Scientists say 2024 begins with record-breaking January temperatures

Scientists say 2024 begins with record-breaking January temperatures

Record temperatures in 2023 will continue into 2024, with heat records on land and sea already broken during the first month of the year.

According to the European Union's Copernicus Climate Change Service, January 2024 was the world's warmest January on record.

“2024 starts with another record month – not only is it the warmest January on record, but we have just witnessed a 12-month period in which temperatures were more than 1.5°C (2.7°F) higher than the pre-industrial reference period,” said Samantha Burgess, deputy director of the Service. Copernicus Climate Change, in a statement:

January marks the eighth consecutive warmest month on record.

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How much warmer was the air temperature?

The average global air temperature in January 2024 was 55.6 degrees Fahrenheit. That's 1.26 degrees Fahrenheit compared to the 1991-2000 average in January, and 2.98 degrees warmer than the estimated pre-industrial average (accepted as the 1850-1900 average). January 2024 also broke the previous January record, from 2020, by 0.22°F.

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The temperature anomaly in January 2024 was lower than the previous six months of monthly variations compared to the 1991-2020 average. But C3S noted that this anomaly was higher than anything before July 2023.

While much of the United States shivered in the Arctic blast through much of January, southern Europe, eastern Canada, northwest Africa, the Middle East and Central Asia sweltered with temperatures well above normal.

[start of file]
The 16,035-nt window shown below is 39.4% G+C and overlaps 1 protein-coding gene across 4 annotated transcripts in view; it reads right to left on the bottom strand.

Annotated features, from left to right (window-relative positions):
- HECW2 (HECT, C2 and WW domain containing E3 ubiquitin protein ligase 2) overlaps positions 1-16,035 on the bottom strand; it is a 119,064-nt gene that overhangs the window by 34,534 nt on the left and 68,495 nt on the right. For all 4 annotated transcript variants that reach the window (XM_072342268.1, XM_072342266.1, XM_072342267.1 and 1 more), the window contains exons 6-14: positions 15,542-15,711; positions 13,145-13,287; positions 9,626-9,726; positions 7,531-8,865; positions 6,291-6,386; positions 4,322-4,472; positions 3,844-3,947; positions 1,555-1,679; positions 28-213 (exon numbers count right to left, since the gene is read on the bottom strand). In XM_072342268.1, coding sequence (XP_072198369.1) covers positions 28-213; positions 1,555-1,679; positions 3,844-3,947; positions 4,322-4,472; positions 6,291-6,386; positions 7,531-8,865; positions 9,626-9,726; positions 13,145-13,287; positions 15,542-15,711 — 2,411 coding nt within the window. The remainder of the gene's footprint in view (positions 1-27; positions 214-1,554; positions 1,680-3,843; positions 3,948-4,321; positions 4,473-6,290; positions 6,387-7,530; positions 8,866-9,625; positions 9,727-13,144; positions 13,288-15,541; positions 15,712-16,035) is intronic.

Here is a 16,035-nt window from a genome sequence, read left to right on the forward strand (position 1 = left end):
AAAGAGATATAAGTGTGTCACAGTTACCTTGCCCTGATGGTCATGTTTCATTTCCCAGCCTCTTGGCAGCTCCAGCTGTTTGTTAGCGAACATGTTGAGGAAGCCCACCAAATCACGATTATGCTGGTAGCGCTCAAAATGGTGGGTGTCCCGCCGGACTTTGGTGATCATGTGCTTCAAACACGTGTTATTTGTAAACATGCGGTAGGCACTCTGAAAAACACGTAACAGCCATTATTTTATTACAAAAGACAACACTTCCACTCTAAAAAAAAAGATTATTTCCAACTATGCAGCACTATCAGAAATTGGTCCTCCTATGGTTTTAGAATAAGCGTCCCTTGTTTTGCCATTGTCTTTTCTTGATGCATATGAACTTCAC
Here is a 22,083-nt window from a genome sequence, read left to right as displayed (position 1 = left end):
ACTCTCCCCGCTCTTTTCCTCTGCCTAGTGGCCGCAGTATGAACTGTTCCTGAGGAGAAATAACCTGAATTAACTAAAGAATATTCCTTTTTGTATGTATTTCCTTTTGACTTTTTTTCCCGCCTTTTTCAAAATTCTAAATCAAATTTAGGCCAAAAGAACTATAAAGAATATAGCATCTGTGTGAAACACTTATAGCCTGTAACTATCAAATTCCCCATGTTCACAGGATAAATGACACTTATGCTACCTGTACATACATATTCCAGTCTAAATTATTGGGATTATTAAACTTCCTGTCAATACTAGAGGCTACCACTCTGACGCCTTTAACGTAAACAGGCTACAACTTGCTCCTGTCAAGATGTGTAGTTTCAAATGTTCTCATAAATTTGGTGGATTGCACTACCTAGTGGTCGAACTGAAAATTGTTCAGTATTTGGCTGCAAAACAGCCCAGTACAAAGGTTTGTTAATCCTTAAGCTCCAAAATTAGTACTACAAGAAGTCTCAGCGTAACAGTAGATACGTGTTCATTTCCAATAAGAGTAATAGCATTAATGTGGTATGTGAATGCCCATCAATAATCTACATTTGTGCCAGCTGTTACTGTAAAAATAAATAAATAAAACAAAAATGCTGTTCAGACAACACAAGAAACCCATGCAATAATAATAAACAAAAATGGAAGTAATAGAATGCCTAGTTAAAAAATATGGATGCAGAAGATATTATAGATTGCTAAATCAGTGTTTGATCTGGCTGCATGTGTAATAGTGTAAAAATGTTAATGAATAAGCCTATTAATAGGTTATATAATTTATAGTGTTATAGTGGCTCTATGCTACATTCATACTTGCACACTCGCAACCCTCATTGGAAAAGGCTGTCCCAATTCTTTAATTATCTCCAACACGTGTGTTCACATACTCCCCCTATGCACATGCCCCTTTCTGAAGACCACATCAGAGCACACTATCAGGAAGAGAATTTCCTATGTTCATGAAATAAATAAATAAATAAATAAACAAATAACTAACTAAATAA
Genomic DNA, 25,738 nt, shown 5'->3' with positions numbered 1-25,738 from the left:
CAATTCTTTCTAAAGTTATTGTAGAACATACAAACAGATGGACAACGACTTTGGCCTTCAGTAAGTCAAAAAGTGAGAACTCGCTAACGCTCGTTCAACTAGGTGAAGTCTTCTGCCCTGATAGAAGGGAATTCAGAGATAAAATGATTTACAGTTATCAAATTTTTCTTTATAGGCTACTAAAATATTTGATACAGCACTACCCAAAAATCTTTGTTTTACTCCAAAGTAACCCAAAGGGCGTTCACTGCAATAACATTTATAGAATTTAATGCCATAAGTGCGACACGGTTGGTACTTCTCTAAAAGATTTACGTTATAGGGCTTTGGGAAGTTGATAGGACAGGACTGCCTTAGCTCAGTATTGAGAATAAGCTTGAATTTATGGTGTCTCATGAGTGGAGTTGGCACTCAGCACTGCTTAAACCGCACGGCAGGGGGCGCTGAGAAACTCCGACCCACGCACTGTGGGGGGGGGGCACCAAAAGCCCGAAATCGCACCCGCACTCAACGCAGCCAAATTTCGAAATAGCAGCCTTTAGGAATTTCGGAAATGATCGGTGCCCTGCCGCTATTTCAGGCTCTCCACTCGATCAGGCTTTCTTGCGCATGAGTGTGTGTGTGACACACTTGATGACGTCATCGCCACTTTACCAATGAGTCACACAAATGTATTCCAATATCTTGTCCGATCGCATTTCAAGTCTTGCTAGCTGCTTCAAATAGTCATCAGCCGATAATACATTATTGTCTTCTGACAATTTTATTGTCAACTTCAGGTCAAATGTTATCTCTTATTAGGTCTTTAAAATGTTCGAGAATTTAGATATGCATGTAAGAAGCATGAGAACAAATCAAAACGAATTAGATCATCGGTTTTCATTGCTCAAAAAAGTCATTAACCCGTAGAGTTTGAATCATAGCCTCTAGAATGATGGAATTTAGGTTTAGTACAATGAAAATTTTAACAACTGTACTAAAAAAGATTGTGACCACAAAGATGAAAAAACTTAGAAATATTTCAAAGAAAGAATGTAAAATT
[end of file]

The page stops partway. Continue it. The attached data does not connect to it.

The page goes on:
How much warmer is too warm?

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Climate scientists and policymakers are watching the difference, fearing that the average global temperature rise over 20 years compared to pre-industrial estimates will exceed the accepted standard of 1.5 degrees Celsius (2.7 degrees Fahrenheit).

“The 1.5°C figure is not just an arbitrary statistic,” said WMO Secretary-General Professor Petteri Taalas. “It is rather an indicator of the point at which climate impacts will become increasingly harmful to people and to the entire planet.”

Countries that ratified the 2015 Paris Agreement pledged to keep the number “well below 2 degrees Celsius (3.6 degrees Fahrenheit) above pre-industrial levels” and try to “limit temperature rise to 1.5 degrees Celsius (2.7 degrees Fahrenheit)” above pre-industrial levels. Industry.

The World Meteorological Organization says El Niño and climate change are likely to make the next five years the hottest on Earth.

According to the Latest UN climate assessment reportHowever, the 20-year average global temperature must exceed 1.5°C (2.7°F) for the Paris Agreement to be violated.

“One year of going above 1.5°C does not mean that we have violated the landmark threshold of the Paris Agreement, but it does reveal that we are closer than ever to a situation where 1.5°C can be exceeded for an extended period.” said Leon Hermansson, Ph.D., of the UK Met Office.

Recording sea surface temperatures

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Global average sea surface temperatures also set a record high in January at 69.7 degrees Fahrenheit. That exceeded the previous average January record, from 2016, by 0.47 degrees Fahrenheit. The temperature was 0.018 degrees Fahrenheit lower than the warmest month on record, August 2023.

Since January 31, daily sea temperatures have broken records set on August 23 and 24, 2023.

While Arctic sea ice extent was close to average, Antarctic sea ice extent was 18% below average. So January 2024 represents the sixth lowest ice extent but well above the record low set in January 2023, which was 31% lower.

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